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CAEL Pathways Blog

Building a Vital Ecosystem for Frontline Workers


Frontline workers now represent a significant percentage of America's workforce. But what defines a frontline worker? Those who interact with customers, make products, and/or provide services fall within this demographic. Most of these workers make less than $30,000 a year and do not have a degree. That makes frontline workers a prime population for upskilling opportunities. With more training and new skills, many of these workers could be better positioned for career advancement. 

Fortunately, Digital Promise (also known as the National Center for Research in Advanced Information and Digital Technologies) has developed a framework for using data analysis to connect learning outcomes and the workplace demands of frontline workers. Digital Promise is an independent, nonprofit organization dedicated to enhancing higher education opportunities. It published the framework, Tapping Data for Frontline Talent Development, earlier this year. It provides employers, higher ed, and policymakers a holistic lens through which to view the frontline worker experience. This perspective can help us stay on the right path to building a stronger ecosystem that helps these workers prosper.

Upskilling Today

The framework begins by outlining statistics on the current state of workforce upskilling opportunities. It affirms the growing understanding of the need to offer education and training opportunities to employers, finding that 89 percent of employer respondents who hire frontline workers say they offer education and training opportunities. Unfortunately, 73 percent of those respondents also say that they are unaware of how many employees take advantage of such offerings. This raises questions about whether these programs have the intentionality needed for success. More worrying, only 1 in 10 workers said they had participated in an education class in the previous year. Just over a quarter of respondents said they had sought a degree or certification in the last year.

As we've learned working with companies like McDonald's to enhance their upskilling options, it's not enough to just offer education opportunities. Employees must have access to advisers who can connect the dots between education and career goals as well. Moreover, employers must clarify which opportunities employees qualify for, including tuition assistance. These steps not only encourage enrollment in upskilling opportunities, but they also increase the likelihood that workers will remain enrolled until program completion. In the process, they also boost the likelihood of employers realizing a return on their investment in such programs.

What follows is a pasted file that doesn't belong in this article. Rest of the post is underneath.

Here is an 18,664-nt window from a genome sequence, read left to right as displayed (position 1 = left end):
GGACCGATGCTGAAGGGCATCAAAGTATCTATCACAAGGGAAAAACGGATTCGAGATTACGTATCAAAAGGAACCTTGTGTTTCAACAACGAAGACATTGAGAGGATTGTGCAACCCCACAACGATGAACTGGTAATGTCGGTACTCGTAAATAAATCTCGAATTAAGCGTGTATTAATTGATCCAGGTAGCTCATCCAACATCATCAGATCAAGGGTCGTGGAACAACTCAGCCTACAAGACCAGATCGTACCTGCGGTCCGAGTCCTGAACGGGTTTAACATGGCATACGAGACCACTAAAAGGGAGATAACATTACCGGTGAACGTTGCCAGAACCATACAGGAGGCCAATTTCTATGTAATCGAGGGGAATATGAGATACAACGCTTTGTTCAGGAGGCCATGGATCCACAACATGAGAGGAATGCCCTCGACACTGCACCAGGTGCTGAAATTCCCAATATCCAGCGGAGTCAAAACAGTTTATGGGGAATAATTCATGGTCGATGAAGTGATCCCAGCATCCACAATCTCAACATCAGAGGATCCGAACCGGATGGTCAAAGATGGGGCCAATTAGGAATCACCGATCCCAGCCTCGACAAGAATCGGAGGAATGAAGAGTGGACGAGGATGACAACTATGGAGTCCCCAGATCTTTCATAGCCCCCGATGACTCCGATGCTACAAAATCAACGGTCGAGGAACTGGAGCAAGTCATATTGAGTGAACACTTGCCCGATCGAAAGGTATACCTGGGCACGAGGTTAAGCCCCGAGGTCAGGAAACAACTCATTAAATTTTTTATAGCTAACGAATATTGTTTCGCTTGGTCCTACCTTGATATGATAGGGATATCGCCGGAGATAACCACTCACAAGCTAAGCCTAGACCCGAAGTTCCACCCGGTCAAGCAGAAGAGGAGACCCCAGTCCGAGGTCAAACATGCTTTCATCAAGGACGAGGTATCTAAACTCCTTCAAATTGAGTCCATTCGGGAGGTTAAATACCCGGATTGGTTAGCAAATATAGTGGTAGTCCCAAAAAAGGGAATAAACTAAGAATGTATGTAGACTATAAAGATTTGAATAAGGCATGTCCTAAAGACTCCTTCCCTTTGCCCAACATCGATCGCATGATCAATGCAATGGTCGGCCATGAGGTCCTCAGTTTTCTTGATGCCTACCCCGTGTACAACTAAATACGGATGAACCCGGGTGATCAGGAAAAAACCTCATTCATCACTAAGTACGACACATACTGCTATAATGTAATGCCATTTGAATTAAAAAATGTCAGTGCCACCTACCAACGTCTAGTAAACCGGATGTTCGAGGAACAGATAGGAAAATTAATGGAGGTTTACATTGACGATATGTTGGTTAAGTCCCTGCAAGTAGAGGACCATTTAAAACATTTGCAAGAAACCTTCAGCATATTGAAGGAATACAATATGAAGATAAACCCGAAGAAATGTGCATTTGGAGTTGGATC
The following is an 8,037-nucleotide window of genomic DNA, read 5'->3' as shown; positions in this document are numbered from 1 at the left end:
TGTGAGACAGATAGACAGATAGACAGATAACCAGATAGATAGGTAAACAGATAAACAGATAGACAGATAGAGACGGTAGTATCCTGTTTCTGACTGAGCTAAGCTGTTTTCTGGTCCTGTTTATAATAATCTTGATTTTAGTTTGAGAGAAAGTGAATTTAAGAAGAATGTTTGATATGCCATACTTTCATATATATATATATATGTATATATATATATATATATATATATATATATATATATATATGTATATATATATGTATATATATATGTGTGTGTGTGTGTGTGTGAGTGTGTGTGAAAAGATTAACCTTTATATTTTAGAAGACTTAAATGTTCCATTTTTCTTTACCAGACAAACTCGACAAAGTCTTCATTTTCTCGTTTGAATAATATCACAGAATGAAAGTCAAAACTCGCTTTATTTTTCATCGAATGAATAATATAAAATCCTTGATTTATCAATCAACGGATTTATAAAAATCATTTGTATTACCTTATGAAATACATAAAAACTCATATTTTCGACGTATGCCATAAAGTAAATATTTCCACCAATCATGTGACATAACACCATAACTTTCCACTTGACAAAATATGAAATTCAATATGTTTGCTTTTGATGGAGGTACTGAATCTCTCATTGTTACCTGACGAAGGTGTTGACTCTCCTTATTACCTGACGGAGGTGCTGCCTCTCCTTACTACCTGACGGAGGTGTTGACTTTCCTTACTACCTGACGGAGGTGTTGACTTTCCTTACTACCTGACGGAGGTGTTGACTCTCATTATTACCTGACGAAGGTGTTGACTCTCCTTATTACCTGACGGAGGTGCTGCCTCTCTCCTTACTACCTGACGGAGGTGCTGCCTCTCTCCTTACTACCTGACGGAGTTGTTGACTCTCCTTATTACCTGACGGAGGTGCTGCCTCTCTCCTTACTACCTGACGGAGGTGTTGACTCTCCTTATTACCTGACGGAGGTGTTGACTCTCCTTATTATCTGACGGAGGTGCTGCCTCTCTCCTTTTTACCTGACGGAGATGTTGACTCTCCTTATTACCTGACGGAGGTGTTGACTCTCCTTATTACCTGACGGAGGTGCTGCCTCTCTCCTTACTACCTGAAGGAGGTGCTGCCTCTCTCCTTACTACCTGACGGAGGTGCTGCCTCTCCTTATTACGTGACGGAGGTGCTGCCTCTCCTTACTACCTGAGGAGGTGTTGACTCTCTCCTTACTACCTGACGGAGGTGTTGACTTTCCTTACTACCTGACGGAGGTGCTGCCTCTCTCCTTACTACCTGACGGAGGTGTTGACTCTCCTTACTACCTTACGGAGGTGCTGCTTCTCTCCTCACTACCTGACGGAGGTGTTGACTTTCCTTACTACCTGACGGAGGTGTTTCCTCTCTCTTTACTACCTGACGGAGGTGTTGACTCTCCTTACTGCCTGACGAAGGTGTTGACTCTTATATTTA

The Current Ecosystem

The most impressive aspect of Tapping Data for Frontline Talent Development rests in its thorough, interactive breakdown of how the many stakeholders who have a connection to the frontline workforce currently collect data about employees. Education providers, employers, job centers, and federal and state government all obtain data that can be used to inform upskilling opportunities for frontline workers. However, the current ecosystem of data acquisition is fraught with redundancies and inefficiencies. An impressive amount of data is available, but poor analysis and understanding renders much of it useless. As the author notes:

'The current learning ecosystem that serves frontline workers is complex, siloed, and not set up to enable workers to direct their own pathways. Despite the amount of data collected, the processes and systems in the ecosystem do not support the flow of data between stakeholders or frontline workers.'

The author is correct in that there is no one party that deserves blame for the present situation. Instead, all stakeholders must collaborate to build a system of data acquisition and analysis that appeals to each respective stakeholders' strengths, sharing data where appropriate.

Challenges and Opportunities

The report breaks down the challenges that impede proper, effective data use for frontline workers into four categories: legal and regulatory; technical; incentive; and a lack of common language and technical standards.

While each challenge alone presents intimidating hurdles that must be overcome, advocates for the frontline worker can take heart that Tapping Data for Frontline Talent Development provides actionable next steps. You can investigate and implement them regardless of which niche in the frontline worker ecosystem you occupy. Next steps like:

  • Raising awareness among stakeholders;
  • Advocating for data standards; and
  • Advocating for policies and incentives.

CAEL works with all stakeholders to help adult learners leverage connections among higher education, the workplace, and within local, state, and federal government to advance their careers. For more than 40 years, CAEL has helped these stakeholders overcome the same challenges and realize the same opportunities highlighted by Tapping Data for Frontline Talent Development. We encourage you to check out the report, which you can access here. Want to learn more about how CAEL can help your organization build a better frontline worker ecosystem? Contact us below to reach out!

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